Dreams Precognition

This following is an excerpt from Psi Notes, prepared by William Braud, Ph.D., of the Mind Science Foundation in San Antonio, Texas.

Question: What percentage of a person's dreams are precognitive (foretell the future) and how can we recognize the difference between a precognitive dream and an ordinary dream?

Answer: A large proportion of precognitive experiences occur during dreams. One survey indicates that as many as 65 percent of precognitive experiences occurred during sleep. Precognitive dreams also seem to provide more complete and more accurate information than do waking psychic experiences.

There's no way to know with certainty what percentage of our dreams are precognitive. The content of the majority of our dreams is probably quite mundane, involving replays of experiences of the day, perhaps some wish fulfillment, and maybe even "random" content. But now and then, dreamers do have accurate glimpses of the future as they sleep.

The only way to know with certainty which dreams are precognitive and which are not is to keep a dream diary of all dreams and check to see which come true and which don't. Some persons are able to associate certain feelings of confidence in connection with psychic dreams — but these are very subtle feelings which are difficult to put into words and which may differ from person to person.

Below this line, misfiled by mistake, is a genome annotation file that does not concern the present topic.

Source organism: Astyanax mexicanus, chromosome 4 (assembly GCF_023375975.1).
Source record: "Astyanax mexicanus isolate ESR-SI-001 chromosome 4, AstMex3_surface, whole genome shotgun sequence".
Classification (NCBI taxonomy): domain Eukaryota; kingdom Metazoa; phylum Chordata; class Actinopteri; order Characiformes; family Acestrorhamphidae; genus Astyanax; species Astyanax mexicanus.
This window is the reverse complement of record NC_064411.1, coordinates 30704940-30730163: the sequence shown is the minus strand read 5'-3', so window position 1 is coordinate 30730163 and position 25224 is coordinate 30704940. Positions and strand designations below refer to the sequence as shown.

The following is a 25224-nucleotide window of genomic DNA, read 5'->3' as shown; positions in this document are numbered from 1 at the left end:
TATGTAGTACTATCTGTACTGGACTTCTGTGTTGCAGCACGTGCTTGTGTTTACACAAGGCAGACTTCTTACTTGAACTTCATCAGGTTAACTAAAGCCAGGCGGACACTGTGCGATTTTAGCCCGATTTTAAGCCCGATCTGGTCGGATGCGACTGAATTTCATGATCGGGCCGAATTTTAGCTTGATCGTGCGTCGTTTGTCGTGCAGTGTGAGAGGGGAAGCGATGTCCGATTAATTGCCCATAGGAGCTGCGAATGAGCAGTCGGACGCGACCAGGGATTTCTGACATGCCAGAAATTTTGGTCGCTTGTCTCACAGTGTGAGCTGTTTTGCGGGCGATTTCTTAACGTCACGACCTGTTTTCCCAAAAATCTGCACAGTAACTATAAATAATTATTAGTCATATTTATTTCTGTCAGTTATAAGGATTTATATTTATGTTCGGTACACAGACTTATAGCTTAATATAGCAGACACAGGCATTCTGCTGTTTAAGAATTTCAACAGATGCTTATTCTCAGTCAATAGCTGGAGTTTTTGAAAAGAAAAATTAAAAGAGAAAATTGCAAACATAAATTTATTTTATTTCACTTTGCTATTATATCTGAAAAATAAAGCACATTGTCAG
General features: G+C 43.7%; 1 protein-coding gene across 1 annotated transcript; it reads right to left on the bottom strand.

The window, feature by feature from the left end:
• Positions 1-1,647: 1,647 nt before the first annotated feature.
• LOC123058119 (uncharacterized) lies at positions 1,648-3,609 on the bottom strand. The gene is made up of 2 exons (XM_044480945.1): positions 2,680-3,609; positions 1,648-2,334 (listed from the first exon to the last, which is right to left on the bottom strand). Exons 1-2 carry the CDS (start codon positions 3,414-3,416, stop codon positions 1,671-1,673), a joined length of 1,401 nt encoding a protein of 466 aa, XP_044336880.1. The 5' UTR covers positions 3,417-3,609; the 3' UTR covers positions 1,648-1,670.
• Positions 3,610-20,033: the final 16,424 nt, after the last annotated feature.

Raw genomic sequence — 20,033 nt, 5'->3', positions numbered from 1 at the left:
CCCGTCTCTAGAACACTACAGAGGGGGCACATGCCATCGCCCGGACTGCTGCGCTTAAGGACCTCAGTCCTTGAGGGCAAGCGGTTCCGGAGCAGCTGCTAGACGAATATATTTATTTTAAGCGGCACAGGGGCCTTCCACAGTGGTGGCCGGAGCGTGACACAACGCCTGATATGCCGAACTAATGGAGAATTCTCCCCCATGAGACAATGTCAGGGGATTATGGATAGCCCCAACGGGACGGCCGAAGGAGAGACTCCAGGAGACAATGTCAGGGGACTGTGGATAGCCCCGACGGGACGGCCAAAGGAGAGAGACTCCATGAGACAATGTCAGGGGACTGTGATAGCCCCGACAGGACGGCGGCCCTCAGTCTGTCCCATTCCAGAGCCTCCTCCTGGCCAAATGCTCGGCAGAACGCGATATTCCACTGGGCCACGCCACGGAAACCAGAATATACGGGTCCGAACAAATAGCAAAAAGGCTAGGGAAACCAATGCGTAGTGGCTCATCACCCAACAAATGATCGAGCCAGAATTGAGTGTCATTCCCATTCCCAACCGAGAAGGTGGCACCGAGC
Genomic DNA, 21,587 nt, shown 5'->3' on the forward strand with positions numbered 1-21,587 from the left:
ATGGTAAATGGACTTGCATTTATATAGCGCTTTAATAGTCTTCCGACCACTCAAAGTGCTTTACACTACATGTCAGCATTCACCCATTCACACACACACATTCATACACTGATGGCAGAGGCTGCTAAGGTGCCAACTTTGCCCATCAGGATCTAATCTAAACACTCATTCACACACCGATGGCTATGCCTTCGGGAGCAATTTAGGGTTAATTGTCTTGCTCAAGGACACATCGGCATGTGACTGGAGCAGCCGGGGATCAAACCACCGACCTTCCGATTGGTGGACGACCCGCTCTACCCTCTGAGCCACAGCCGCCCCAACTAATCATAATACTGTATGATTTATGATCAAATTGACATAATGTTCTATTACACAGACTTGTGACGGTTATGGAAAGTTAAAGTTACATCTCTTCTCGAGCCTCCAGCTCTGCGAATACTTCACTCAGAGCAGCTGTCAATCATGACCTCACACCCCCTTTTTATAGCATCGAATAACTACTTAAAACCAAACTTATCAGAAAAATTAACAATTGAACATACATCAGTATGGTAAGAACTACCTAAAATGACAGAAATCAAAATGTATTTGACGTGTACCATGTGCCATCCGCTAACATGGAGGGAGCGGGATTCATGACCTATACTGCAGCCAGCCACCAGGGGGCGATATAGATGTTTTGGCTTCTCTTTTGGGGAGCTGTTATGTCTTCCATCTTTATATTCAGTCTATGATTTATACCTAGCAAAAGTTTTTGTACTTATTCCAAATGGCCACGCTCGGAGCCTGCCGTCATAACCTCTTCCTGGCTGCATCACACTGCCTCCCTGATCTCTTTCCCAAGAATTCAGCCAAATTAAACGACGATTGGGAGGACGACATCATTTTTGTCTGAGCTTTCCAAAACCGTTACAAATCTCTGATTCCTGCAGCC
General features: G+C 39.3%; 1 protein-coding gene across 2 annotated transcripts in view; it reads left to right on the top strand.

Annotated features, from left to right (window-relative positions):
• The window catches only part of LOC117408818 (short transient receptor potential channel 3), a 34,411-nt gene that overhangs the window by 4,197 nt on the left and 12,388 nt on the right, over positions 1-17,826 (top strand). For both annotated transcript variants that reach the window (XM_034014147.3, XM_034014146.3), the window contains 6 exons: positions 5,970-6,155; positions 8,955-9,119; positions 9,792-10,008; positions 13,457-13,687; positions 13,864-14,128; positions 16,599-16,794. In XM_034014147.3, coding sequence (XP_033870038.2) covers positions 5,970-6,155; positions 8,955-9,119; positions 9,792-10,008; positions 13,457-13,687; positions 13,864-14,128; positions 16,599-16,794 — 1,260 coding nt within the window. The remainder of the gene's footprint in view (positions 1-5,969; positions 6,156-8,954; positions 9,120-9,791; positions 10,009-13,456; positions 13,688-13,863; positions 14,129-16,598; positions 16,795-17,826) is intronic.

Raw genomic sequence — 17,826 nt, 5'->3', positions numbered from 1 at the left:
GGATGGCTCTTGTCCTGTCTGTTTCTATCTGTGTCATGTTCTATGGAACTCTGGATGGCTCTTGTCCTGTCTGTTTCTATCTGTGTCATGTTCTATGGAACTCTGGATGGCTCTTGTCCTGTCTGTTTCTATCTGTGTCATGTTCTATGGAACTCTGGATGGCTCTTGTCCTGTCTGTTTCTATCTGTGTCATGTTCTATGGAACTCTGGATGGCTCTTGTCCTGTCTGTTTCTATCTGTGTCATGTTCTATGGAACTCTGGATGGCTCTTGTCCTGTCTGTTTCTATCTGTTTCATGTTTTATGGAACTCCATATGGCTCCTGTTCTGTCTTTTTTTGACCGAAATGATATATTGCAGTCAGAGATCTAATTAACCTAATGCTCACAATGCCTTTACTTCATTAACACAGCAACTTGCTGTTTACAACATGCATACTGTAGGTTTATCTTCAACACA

Let me describe a program of research in which we are more certain about what's going on. This research program was initiated by a New York psychiatrist, Dr. Montague Ullman, as a result of his observation that he and his patients were sharing telepathic dreams in the context of psychotherapy. A dream laboratory was set up at Maimonides Medical Center in Brooklyn. Ullman, along with his associates Stanley Krippner and Charles Honorton, designed experiments in which persons spent the night in the dream lab. They were monitored electro-physiologically in order to detect physiological indications of dreaming — these indications include: an activated EEG, rapid eye movements, and reduced muscle tension. When these indications of dreaming occurred, the sleeper was awakened and asked to describe his dream. These descriptions were tape-recorded and later transcribed. The next day, a target experience was randomly selected and the subject then went through some waking sensory experience. What was discovered was that the sleeper was able to have accurate dreams about events of which no one was as yet aware at the time of the dream, but which were randomly selected the next day.

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